Configuring Edge Transport Server
The Edge Transport server role was really created to serve as an additional layer to assess and filter incoming messages before allowing them into Exchange proper. In this regard, various policies and rules are used to identify and eliminate spam and other undesirable messages. Do note that it is not installed by default; a deployment done without one is still considered a fully operational Exchange Server messaging environment.
An Edge Transport server works on new incoming messages in the following order:
- IP Block and Allow Lists are first checked for a match (blacklisting and whitelisting respectively).
- Next, IP Block List Providers and IP Allow List Providers are checked.
- The Sender Filtering Agent checks the Blocked Senders list for a match.
- A Sender Policy Framework (SPF) lookup is conducted.
- The Blocked Recipients list is checked for a match; this also filters out nonexistent recipients.
- Content Filtering Agent looks into the content of messages and filters them according to the company’s policy.
- Mail attachments are then analyzed by the Attachment Filter Agent.
- Finally, if everything checks out, the message is delivered into Exchange inboxes. Depending on the exact configuration, rejected messages could get an error message, be deleted without further notice, sent to the spam quarantine mailbox, or placed in a user’s Junk E-mail folder.
One downside is that the accurate way to determine the impact or effectiveness of various rules would be to deploy an Edge Transport server in a “live” environment. As such, it makes sense to start with laxer filter configuration so as not to unwittingly delete legitimate emails – slowly tightening it over time.
Third Party Solutions
Administrators who prefer a more autonomous set of spam and malware filtering capabilities than those offered by an Edge Transport server have a number of anti-spam solutions to choose from:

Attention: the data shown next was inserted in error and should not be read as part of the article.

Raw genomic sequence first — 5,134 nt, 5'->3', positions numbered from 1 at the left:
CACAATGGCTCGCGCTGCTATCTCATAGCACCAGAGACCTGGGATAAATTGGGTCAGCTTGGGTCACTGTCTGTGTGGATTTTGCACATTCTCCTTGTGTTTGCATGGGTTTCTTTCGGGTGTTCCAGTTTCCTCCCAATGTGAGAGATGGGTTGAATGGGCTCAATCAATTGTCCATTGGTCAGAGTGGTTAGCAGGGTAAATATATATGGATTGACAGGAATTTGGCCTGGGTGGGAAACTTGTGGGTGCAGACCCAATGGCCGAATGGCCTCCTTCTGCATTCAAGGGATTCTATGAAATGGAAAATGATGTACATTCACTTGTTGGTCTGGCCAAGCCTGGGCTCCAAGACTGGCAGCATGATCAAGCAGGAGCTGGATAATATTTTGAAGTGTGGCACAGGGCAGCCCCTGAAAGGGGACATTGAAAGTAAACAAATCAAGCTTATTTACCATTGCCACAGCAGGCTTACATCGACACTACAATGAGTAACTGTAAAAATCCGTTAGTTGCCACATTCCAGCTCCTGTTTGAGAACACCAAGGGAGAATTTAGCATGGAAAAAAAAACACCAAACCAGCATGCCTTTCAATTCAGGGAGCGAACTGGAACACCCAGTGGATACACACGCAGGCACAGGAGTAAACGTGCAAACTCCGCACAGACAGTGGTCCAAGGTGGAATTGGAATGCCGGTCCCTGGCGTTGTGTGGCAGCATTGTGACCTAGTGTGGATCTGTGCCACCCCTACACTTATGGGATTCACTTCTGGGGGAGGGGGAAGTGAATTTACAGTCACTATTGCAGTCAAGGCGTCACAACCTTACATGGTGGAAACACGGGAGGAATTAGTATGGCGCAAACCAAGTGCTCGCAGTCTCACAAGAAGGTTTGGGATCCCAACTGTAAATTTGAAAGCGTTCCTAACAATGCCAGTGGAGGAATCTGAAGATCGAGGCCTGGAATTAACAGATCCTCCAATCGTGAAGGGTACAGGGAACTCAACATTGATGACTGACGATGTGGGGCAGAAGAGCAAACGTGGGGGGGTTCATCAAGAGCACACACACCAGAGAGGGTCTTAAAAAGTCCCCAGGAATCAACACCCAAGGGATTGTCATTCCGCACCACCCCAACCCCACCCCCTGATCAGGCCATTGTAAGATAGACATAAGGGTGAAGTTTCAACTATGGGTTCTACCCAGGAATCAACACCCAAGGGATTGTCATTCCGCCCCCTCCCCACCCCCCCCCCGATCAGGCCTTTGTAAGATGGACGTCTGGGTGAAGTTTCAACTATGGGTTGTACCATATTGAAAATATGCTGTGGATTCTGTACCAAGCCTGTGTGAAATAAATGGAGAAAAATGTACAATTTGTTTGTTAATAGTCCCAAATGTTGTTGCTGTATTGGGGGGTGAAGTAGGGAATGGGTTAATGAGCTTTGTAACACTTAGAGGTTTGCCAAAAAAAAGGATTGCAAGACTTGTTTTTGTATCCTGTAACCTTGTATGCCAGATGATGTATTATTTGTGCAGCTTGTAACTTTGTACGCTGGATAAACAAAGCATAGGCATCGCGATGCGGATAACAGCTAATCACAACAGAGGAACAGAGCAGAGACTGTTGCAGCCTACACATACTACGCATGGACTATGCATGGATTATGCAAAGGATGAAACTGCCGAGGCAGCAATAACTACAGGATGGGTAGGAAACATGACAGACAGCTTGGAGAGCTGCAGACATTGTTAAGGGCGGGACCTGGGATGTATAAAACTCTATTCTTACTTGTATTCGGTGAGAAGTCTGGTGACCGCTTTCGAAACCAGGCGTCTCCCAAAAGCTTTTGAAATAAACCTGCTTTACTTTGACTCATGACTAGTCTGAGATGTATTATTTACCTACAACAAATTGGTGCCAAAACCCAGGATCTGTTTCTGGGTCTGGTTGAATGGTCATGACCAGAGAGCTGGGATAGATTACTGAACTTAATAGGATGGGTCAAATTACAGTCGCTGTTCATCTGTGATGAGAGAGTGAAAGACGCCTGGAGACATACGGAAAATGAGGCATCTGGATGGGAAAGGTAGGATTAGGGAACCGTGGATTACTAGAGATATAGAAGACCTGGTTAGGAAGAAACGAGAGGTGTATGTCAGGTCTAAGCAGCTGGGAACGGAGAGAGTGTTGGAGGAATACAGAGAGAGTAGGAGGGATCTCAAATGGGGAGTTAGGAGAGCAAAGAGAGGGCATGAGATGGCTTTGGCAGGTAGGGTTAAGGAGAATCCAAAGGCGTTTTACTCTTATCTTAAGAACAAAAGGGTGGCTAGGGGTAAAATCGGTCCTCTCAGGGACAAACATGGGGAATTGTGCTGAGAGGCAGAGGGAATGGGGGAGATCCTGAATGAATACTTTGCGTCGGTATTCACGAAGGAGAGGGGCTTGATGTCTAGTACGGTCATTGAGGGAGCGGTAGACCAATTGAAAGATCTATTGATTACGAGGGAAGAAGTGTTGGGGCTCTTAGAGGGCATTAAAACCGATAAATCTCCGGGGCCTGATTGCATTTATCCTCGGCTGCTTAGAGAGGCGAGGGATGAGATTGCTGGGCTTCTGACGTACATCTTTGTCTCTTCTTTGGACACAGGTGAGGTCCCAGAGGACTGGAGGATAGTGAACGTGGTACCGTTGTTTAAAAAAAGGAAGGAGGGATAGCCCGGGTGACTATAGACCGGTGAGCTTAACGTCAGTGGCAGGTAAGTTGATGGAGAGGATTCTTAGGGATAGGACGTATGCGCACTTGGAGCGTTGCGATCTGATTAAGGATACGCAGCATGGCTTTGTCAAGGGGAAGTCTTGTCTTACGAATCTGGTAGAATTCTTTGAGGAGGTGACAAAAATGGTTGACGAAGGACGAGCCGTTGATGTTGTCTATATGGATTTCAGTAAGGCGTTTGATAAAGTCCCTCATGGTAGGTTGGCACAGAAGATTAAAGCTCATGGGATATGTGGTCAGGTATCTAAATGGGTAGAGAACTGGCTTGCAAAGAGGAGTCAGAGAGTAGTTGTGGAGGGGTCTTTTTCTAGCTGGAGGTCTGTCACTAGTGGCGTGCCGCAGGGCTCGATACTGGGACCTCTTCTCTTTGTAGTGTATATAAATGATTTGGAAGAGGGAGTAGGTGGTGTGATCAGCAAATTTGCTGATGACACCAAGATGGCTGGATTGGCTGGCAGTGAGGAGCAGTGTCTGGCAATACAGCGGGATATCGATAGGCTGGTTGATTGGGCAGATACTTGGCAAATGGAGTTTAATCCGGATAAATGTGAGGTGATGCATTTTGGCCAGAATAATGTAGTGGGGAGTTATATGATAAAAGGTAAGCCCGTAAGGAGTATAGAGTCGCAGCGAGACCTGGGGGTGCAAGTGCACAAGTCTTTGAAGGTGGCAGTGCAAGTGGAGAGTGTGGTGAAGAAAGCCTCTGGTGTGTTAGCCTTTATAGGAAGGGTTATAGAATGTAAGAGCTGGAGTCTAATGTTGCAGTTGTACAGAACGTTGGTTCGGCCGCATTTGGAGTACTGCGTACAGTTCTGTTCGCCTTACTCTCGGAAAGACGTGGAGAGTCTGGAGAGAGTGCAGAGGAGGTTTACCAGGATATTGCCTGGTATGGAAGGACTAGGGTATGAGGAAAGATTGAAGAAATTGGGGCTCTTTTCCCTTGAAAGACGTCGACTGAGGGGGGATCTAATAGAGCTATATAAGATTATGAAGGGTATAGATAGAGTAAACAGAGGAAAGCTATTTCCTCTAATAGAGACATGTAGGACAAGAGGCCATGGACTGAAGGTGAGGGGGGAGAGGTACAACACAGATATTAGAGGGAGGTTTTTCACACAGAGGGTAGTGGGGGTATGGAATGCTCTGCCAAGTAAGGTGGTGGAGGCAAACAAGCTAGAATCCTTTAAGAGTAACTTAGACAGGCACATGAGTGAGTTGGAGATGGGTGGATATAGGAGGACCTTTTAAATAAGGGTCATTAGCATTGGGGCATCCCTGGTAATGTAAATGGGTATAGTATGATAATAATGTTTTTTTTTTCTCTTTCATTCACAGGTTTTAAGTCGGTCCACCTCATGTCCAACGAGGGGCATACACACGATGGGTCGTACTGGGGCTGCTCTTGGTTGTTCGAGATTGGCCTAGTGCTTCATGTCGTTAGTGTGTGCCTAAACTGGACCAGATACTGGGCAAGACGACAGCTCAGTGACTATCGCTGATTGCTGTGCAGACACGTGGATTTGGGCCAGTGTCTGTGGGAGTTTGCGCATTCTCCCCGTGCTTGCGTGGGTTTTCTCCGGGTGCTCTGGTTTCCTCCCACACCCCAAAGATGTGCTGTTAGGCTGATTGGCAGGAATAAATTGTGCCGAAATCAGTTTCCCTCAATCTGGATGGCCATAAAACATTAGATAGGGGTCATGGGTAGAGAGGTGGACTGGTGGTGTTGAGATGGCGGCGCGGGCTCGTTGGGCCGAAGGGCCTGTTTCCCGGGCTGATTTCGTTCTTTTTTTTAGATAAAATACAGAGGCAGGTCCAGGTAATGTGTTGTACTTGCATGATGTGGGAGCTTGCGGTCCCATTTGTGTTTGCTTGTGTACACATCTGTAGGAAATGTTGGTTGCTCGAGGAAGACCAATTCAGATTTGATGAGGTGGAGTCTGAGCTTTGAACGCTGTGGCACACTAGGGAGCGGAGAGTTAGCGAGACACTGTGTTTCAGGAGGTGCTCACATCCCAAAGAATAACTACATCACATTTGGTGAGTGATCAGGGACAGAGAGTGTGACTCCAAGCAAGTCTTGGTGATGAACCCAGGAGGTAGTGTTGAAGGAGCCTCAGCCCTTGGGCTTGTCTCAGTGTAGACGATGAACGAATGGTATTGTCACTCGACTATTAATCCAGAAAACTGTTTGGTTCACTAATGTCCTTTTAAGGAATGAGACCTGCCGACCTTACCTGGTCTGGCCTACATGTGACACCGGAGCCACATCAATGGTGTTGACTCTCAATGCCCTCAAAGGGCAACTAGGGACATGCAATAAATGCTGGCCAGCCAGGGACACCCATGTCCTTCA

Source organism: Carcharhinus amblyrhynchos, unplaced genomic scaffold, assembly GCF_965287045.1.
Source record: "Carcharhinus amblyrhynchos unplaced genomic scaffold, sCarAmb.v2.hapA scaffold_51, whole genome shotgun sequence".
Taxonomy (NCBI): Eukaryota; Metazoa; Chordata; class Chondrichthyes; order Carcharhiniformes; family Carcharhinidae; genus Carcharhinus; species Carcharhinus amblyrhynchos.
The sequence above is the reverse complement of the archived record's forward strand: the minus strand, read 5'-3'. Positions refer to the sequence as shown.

Cloud-based provider: A popular option, anti-spam cloud providers work by redirecting incoming email messages at the DNS MX level, with only legitimate mails being channeled back. This has the advantage of ensuring that no processing and bandwidth overhead enters your network. The downside is that regulatory rules or sensitivity of certain data may preclude this approach.
Spam appliance: The spam appliance is attractive as it prevents CPU cycles from being wasted to process spam. Deployment is also generally straightforward, with little or no need for maintenance. However, spam appliances may be expensive, and prone to hardware obsolesce.
Server deployed: This is usually the preferred option for businesses with on-premise Exchange deployments, and tends to saddle the middle ground between a cloud-based provider and spam appliance in terms of cost. Be prepared for a higher maintenance and administrative overheads here however.
Endpoint protection: Many antimalware suites feature endpoint spam protection. Personally, I least prefer this option due to the general lack of central manageability in such software.
There are many options that can be brought to bear against spam and malware. Indeed, a mix-and-match approach would work too, though it will obviously result in a higher cost. Ultimately, the ideal solution would depend on the company’s infrastructure, its overall budget, as well as the amount of spam that an organization is receiving.
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